Filling shot glasses with a fire hose — the reality of data management

Seagate Technology Australia Pty Limited
By Jeff Park, ANZ Country Manager, Seagate Technology
Monday, 06 September, 2021

Filling shot glasses with a fire hose — the reality of data management

Seagate’s 2020 Rethink Data report revealed that enterprise data is expected to grow, in 2021 alone, at an average annual rate of 42%. IDC also predicts an astonishing increase in the total data generated from 64ZB in 2020 to 180ZB by 2025.

While this data growth is fuelled by growth in Internet of Things (IoT) devices (especially cameras), and automated M2M interactions including utility smart meters and healthcare device management systems, Government organisations are significant contributors. This is the case particularly around smart city initiatives with substantial needs for ramping up its data analytics infrastructures and intelligent transport systems.

The value and power of this data is considerable, but so too are the challenges standing in the way of managing the data effectively to drive innovation. Indeed, the process of trying to access data can sometimes feel a lot like trying to fill shot glasses with a fire hose. As a result, just 32% of enterprise data gets used — because capturing, storing, and managing the data deluge can be tricky, as can accessing and transporting mass data.

Organisations that overcome the cost and complexity challenges of data lakes are rewarded with an asset whose value grows rather than a data sink hole that is complex and costly.

The question is — how to reach that point? That requires answering two key questions — how can we get more value from our data in the distributed world, and what kinds of storage strategy can reduce impediments to the movement of massive data sets?

Ten years ago, organisations debated between storing data in the public or private cloud. Now, the situation is far more nuanced. Data flows through endpoint devices, edge, and cloud systems, but the pace and rapidly rising volumes of that movement must be accounted for. According to Seagate’s Mass Data on the Go report, today the leaning is toward multi-cloud and hybrid cloud models, which can help optimise where data gets stored and how to best distribute, access, and use it.

While the Australian federal government has a clear digital transformation strategy and mature service capabilities, it still faces the same data pains that enterprises around the world encounter — that is network capacities do not keep up with the data growth. According to the Mass Data on the Go report, in addition to network and capacity constraints, limited access to fibre-optic networking, hidden costs, data security and compliance concerns, and storage capacity limitations also constrict the effective movement of data.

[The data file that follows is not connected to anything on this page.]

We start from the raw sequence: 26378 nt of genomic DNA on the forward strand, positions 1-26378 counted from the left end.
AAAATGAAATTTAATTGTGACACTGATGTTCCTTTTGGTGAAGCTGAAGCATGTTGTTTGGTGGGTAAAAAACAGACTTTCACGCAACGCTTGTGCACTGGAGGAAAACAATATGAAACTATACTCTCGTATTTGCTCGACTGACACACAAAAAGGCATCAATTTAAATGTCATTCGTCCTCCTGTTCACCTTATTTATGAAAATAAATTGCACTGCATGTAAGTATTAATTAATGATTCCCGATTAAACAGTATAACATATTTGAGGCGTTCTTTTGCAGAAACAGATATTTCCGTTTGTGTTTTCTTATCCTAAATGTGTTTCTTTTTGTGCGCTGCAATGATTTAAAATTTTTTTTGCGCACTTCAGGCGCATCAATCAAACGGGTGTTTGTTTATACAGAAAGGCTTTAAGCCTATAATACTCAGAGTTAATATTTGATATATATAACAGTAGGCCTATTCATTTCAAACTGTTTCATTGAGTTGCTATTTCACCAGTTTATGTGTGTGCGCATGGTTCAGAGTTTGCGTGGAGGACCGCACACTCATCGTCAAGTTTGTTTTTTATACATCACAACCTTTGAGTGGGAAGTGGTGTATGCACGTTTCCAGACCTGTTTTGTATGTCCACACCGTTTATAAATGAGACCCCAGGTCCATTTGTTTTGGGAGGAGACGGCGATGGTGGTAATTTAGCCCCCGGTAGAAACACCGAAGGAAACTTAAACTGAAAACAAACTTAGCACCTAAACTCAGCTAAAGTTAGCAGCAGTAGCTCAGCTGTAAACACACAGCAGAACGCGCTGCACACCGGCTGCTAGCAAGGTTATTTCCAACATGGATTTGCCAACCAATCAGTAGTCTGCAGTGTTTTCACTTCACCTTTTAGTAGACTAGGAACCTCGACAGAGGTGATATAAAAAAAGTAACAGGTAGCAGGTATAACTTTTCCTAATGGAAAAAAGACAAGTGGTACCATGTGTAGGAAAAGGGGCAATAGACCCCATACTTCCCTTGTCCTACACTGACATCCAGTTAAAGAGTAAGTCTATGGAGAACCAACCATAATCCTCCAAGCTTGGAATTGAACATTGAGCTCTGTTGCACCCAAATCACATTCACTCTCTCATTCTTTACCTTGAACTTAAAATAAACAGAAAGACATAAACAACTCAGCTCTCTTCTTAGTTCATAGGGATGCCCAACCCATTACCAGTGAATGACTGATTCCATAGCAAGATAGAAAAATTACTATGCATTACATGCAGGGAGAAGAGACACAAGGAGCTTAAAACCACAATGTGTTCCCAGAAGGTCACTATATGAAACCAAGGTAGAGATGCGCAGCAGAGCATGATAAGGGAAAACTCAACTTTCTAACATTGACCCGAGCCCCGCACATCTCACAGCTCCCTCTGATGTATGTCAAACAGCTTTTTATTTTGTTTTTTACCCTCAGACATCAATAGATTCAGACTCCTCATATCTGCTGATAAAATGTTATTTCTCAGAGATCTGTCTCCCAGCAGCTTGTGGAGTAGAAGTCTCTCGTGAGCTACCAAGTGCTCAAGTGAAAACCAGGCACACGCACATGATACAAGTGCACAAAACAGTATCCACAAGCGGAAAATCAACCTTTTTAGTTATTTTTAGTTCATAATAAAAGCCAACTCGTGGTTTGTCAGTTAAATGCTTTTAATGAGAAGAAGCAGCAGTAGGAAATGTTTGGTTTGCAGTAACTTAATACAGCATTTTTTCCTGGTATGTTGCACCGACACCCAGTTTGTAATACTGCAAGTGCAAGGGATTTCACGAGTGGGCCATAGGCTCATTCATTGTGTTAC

So, what kind of storage strategy can assist? Today, data creation is particularly vibrant at the edge, which means the decade-old model of choosing whether to keep data local or in the cloud has proven too simplistic. While 47% of enterprises today use a centralised cloud storage architecture, in two years that number will fall to 22%. Conversely, the number of those that currently have a hybrid storage architecture spanning centralized and edge locations will jump from 25% to 47% in the same period.

The next storage technology leap forward for Government organisations will likely involve a shift toward using storage-as-a-service offering that complements but does not replace existing storage services. Seagate Lyve™ Cloud is a great example of this — a world-class object storage service where data can find permanent, cost-effective residence, be activated for a host of applications, and be instantly available for flowing to edge locations via high-speed backbone links.

At the data centre level, the self-healing high-density high-performance storage system, Exos CORVAULT, enables streamlined mass storage management and reduces human intervention for edge and data centre environments. The next-gen storage intelligence automates maintenance and reduces e-waste while delivering maximum data density and security without controller-level overhead.

The deluge of enterprise data is not going away any time soon, and this affects Government organisations. Thankfully, data storage and management tools have come a long way — from storage-as-a-service to physical mass data shuttles and self-healing storage systems — so we can fit the right ways to get the most out of data to the right data sets, no matter how big.

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